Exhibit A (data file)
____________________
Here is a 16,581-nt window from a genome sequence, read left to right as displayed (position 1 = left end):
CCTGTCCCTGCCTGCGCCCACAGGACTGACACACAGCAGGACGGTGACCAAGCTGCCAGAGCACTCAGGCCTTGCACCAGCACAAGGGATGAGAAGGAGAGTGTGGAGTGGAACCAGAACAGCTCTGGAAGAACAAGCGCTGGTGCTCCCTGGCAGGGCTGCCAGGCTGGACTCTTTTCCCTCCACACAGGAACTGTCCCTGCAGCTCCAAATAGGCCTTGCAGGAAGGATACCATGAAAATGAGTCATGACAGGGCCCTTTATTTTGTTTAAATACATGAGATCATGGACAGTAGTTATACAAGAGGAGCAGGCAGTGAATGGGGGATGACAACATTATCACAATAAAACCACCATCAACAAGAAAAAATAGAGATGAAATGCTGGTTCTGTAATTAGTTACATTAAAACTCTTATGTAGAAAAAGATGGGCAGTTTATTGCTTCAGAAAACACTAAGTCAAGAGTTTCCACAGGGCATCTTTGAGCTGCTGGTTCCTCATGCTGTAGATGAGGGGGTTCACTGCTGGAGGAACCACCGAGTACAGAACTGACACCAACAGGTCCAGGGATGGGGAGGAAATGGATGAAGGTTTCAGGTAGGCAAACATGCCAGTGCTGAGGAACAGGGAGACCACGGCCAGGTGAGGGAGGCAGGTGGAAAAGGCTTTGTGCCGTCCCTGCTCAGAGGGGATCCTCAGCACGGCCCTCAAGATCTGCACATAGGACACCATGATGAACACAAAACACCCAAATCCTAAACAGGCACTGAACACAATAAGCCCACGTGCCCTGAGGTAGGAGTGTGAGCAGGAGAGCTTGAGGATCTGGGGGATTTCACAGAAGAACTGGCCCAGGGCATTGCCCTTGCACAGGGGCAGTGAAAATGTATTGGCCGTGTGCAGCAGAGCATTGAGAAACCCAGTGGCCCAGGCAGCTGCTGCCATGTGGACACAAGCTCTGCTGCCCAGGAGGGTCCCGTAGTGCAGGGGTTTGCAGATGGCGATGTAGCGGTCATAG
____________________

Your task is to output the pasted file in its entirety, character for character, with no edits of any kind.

Here is a 16,581-nt window from a genome sequence, read left to right as displayed (position 1 = left end):
CCTGTCCCTGCCTGCGCCCACAGGACTGACACACAGCAGGACGGTGACCAAGCTGCCAGAGCACTCAGGCCTTGCACCAGCACAAGGGATGAGAAGGAGAGTGTGGAGTGGAACCAGAACAGCTCTGGAAGAACAAGCGCTGGTGCTCCCTGGCAGGGCTGCCAGGCTGGACTCTTTTCCCTCCACACAGGAACTGTCCCTGCAGCTCCAAATAGGCCTTGCAGGAAGGATACCATGAAAATGAGTCATGACAGGGCCCTTTATTTTGTTTAAATACATGAGATCATGGACAGTAGTTATACAAGAGGAGCAGGCAGTGAATGGGGGATGACAACATTATCACAATAAAACCACCATCAACAAGAAAAAATAGAGATGAAATGCTGGTTCTGTAATTAGTTACATTAAAACTCTTATGTAGAAAAAGATGGGCAGTTTATTGCTTCAGAAAACACTAAGTCAAGAGTTTCCACAGGGCATCTTTGAGCTGCTGGTTCCTCATGCTGTAGATGAGGGGGTTCACTGCTGGAGGAACCACCGAGTACAGAACTGACACCAACAGGTCCAGGGATGGGGAGGAAATGGATGAAGGTTTCAGGTAGGCAAACATGCCAGTGCTGAGGAACAGGGAGACCACGGCCAGGTGAGGGAGGCAGGTGGAAAAGGCTTTGTGCCGTCCCTGCTCAGAGGGGATCCTCAGCACGGCCCTCAAGATCTGCACATAGGACACCATGATGAACACAAAACACCCAAATCCTAAACAGGCACTGAACACAATAAGCCCACGTGCCCTGAGGTAGGAGTGTGAGCAGGAGAGCTTGAGGATCTGGGGGATTTCACAGAAGAACTGGCCCAGGGCATTGCCCTTGCACAGGGGCAGTGAAAATGTATTGGCCGTGTGCAGCAGAGCATTGAGAAACCCAGTGGCCCAGGCAGCTGCTGCCATGTGGACACAAGCTCTGCTGCCCAGGAGGGTCCCGTAGTGCAGGGGTTTGCAGATGGCGATGTAGCGGTCATAG